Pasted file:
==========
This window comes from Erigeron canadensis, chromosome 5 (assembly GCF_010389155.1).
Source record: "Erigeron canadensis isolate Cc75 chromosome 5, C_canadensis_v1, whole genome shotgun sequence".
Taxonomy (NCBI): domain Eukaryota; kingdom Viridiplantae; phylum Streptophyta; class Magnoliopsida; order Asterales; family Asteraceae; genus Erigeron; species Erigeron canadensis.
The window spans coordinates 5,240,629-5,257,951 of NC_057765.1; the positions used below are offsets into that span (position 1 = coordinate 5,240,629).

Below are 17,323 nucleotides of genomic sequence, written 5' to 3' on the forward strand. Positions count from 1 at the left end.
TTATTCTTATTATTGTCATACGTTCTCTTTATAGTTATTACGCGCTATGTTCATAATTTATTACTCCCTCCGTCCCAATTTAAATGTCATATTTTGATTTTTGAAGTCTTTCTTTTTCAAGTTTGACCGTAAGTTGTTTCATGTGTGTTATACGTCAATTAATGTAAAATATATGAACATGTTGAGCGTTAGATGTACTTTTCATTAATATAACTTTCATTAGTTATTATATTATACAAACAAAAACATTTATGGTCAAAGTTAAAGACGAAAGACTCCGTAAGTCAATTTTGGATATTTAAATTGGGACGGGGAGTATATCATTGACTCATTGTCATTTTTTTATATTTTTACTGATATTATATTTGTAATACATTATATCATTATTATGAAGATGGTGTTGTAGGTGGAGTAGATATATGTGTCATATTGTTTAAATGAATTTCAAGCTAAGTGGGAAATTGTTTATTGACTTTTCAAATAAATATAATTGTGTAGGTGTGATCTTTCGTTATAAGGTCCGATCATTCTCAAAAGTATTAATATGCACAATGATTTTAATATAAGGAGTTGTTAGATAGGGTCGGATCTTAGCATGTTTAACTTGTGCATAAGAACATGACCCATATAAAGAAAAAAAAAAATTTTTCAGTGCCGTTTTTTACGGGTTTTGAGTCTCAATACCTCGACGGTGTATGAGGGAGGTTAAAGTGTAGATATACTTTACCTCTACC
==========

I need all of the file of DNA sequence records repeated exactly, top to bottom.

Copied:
This window comes from Erigeron canadensis, chromosome 5 (assembly GCF_010389155.1).
Source record: "Erigeron canadensis isolate Cc75 chromosome 5, C_canadensis_v1, whole genome shotgun sequence".
Taxonomy (NCBI): domain Eukaryota; kingdom Viridiplantae; phylum Streptophyta; class Magnoliopsida; order Asterales; family Asteraceae; genus Erigeron; species Erigeron canadensis.
The window spans coordinates 5,240,629-5,257,951 of NC_057765.1; the positions used below are offsets into that span (position 1 = coordinate 5,240,629).

Below are 17,323 nucleotides of genomic sequence, written 5' to 3' on the forward strand. Positions count from 1 at the left end.
TTATTCTTATTATTGTCATACGTTCTCTTTATAGTTATTACGCGCTATGTTCATAATTTATTACTCCCTCCGTCCCAATTTAAATGTCATATTTTGATTTTTGAAGTCTTTCTTTTTCAAGTTTGACCGTAAGTTGTTTCATGTGTGTTATACGTCAATTAATGTAAAATATATGAACATGTTGAGCGTTAGATGTACTTTTCATTAATATAACTTTCATTAGTTATTATATTATACAAACAAAAACATTTATGGTCAAAGTTAAAGACGAAAGACTCCGTAAGTCAATTTTGGATATTTAAATTGGGACGGGGAGTATATCATTGACTCATTGTCATTTTTTTATATTTTTACTGATATTATATTTGTAATACATTATATCATTATTATGAAGATGGTGTTGTAGGTGGAGTAGATATATGTGTCATATTGTTTAAATGAATTTCAAGCTAAGTGGGAAATTGTTTATTGACTTTTCAAATAAATATAATTGTGTAGGTGTGATCTTTCGTTATAAGGTCCGATCATTCTCAAAAGTATTAATATGCACAATGATTTTAATATAAGGAGTTGTTAGATAGGGTCGGATCTTAGCATGTTTAACTTGTGCATAAGAACATGACCCATATAAAGAAAAAAAAAAATTTTTCAGTGCCGTTTTTTACGGGTTTTGAGTCTCAATACCTCGACGGTGTATGAGGGAGGTTAAAGTGTAGATATACTTTACCTCTACC